Dwight David Eisenhower and American Power

By William B. Pickett | Go to book overview

CHAPTER TWO

War

For a military man the 1930s was an awkward time. Eisenhower, one must say, had little understanding of the Great Depression. When the stock market turned down late in 1929 he did not sense what it portended. Nor did he fully understand the misery that engulfed city and countryside in the United States and indeed the western world. His response was in line with his training. He worried that “pacifistic propaganda will reduce army appropriations still further, including officer's salaries.” Yet he favored the extraordinary powers taken by the President to restore the nation's confidence. “For two years,” he wrote in his diary on February 28,1933, “I have been called 'Dictator Ike' because I believe that virtual dictatorship must be exercised by our President.” A few months later he wrote that “unity of action is essential to success in the current struggle. I believe that individual right must be subordinated to public good, and that the public good can be served only by unanimous adherence to an authoritative plan. We must conform to the President's program regardless of the consequences.” As it turned out, his belief in the need for a dictator was unwarranted. President Franklin D. Roosevelt was no dictator, and he had no desire to be one. Unfortunately for the beleaguered people of several large European countries, notably Germany and Italy, government by true dictatorship proved to have egregious consequences, far worse than almost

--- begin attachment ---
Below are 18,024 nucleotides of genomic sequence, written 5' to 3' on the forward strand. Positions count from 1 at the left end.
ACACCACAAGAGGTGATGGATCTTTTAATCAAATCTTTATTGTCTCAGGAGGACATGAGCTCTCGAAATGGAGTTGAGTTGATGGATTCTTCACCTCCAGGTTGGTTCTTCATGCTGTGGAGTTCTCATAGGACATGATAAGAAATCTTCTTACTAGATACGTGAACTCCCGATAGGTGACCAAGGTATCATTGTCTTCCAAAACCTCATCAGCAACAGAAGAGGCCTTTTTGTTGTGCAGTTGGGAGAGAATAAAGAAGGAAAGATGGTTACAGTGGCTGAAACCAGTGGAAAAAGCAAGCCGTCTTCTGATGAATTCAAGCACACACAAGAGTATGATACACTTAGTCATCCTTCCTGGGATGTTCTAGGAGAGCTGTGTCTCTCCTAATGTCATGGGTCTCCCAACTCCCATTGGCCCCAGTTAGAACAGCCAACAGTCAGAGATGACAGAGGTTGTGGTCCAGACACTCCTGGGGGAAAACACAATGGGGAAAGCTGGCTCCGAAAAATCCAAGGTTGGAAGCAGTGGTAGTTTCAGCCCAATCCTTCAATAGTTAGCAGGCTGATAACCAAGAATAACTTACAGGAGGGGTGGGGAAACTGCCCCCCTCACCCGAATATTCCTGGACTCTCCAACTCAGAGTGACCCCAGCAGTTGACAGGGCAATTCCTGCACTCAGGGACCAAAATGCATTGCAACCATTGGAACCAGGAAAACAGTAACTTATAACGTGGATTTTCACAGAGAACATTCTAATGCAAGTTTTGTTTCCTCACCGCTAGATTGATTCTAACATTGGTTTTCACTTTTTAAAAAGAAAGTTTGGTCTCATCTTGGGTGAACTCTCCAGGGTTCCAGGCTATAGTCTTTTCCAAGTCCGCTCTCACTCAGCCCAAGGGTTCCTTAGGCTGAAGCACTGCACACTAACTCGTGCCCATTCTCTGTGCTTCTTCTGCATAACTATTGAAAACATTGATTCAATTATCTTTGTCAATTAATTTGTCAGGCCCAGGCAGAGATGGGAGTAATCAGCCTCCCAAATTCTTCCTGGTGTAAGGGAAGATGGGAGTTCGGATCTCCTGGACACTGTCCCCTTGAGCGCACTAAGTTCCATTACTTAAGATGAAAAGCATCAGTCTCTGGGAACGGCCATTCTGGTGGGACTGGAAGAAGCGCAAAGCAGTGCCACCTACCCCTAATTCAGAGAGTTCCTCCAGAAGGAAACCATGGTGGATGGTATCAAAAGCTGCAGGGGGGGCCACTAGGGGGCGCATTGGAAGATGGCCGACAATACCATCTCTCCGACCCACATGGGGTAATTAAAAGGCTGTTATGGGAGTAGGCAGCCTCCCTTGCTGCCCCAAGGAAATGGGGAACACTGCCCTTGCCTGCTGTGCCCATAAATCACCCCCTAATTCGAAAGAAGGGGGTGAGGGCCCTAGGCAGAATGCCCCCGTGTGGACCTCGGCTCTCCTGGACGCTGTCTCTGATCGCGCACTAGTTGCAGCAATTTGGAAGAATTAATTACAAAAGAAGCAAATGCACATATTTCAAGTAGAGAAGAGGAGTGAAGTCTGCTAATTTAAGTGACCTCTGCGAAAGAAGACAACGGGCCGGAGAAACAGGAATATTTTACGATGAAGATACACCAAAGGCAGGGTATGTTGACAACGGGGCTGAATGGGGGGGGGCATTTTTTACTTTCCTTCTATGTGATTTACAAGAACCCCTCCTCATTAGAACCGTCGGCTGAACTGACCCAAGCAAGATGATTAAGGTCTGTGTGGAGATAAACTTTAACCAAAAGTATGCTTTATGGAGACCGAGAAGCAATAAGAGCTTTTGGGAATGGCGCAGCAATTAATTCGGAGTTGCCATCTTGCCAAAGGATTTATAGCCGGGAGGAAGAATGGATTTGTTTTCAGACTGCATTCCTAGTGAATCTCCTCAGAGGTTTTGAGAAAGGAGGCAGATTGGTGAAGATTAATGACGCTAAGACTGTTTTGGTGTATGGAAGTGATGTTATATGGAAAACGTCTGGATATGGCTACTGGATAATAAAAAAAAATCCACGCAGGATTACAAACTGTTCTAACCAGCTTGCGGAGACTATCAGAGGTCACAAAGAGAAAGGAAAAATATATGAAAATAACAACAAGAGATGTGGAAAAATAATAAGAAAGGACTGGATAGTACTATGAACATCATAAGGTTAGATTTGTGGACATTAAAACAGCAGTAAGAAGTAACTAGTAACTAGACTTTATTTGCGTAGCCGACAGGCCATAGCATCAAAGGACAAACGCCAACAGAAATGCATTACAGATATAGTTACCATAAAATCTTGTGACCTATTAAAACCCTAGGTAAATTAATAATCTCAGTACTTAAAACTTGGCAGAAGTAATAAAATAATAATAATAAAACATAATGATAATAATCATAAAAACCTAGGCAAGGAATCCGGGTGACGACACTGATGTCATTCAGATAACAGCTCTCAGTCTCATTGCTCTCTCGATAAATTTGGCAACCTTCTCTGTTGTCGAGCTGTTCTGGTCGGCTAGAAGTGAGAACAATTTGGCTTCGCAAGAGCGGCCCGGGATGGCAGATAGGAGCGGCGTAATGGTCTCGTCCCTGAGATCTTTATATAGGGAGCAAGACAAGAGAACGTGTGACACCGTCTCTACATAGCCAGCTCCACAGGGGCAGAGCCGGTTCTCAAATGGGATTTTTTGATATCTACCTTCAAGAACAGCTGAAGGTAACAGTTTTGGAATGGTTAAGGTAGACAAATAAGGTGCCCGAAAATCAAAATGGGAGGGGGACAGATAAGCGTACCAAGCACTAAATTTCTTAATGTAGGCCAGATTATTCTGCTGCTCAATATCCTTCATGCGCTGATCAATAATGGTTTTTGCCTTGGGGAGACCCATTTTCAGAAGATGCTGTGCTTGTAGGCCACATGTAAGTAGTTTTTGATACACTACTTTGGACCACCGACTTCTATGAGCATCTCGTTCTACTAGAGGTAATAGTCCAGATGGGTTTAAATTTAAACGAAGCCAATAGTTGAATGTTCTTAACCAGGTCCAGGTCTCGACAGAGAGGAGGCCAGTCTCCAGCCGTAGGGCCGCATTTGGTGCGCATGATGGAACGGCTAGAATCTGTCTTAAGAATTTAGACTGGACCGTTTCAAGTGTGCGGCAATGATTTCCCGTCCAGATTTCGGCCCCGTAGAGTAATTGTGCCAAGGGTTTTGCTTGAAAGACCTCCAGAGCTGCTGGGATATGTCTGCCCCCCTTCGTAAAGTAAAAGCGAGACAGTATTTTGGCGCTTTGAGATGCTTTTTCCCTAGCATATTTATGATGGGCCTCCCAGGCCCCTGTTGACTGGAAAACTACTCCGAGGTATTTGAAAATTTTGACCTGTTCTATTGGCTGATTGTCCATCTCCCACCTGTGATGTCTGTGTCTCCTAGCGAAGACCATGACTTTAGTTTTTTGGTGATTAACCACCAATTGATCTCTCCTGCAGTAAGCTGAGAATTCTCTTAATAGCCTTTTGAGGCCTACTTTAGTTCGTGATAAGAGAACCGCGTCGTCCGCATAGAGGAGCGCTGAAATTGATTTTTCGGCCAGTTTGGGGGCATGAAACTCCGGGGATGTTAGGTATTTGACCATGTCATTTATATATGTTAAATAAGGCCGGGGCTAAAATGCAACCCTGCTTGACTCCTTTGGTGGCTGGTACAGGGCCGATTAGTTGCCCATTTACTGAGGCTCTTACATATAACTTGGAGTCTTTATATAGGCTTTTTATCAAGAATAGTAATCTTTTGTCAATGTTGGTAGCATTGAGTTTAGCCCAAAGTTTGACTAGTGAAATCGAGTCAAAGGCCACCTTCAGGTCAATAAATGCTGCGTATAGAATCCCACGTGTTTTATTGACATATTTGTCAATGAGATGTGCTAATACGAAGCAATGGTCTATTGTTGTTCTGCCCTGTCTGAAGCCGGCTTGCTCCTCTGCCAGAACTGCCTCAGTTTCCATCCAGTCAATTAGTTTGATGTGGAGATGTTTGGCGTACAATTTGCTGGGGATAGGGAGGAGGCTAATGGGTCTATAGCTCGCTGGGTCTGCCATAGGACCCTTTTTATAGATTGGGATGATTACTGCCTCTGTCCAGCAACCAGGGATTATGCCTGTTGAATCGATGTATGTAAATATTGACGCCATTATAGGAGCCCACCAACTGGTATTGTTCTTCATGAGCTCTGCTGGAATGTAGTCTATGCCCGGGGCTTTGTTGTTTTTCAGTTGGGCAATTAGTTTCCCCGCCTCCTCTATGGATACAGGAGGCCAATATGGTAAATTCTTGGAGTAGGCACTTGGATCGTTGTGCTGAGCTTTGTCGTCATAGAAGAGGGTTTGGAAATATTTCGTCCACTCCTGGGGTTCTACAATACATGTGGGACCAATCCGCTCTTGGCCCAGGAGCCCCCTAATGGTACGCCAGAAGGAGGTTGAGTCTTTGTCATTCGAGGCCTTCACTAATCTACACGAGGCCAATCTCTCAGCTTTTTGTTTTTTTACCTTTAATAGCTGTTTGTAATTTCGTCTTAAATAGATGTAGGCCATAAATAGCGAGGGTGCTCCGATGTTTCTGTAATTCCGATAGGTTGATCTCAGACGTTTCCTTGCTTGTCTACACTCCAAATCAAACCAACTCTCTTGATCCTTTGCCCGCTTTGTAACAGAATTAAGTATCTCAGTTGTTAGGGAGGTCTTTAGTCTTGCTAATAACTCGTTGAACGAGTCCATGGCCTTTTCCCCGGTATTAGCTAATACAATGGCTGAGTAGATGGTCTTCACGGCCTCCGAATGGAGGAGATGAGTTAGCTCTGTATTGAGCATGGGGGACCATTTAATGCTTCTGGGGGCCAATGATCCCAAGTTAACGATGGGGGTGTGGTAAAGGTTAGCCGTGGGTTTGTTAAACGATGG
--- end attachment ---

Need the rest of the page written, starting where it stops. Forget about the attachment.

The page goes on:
-22-

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Dwight David Eisenhower and American Power
Table of contents

Table of contents

  • Title Page iii
  • Editors' Foreword v
  • Contents vii
  • Introduction and Acknowledgments ix
  • Chapter One - Early Years 1
  • Chapter Two - War 22
  • Chapter Three - The Road to the White House 59
  • Chapter Four - Dilemmas of Power 98
  • Chapter Five - The Politics of Moderation 139
  • Chapter Six - Retirement 172
  • Conclusion 189
  • Bibliographical Essay 197
  • Index 217
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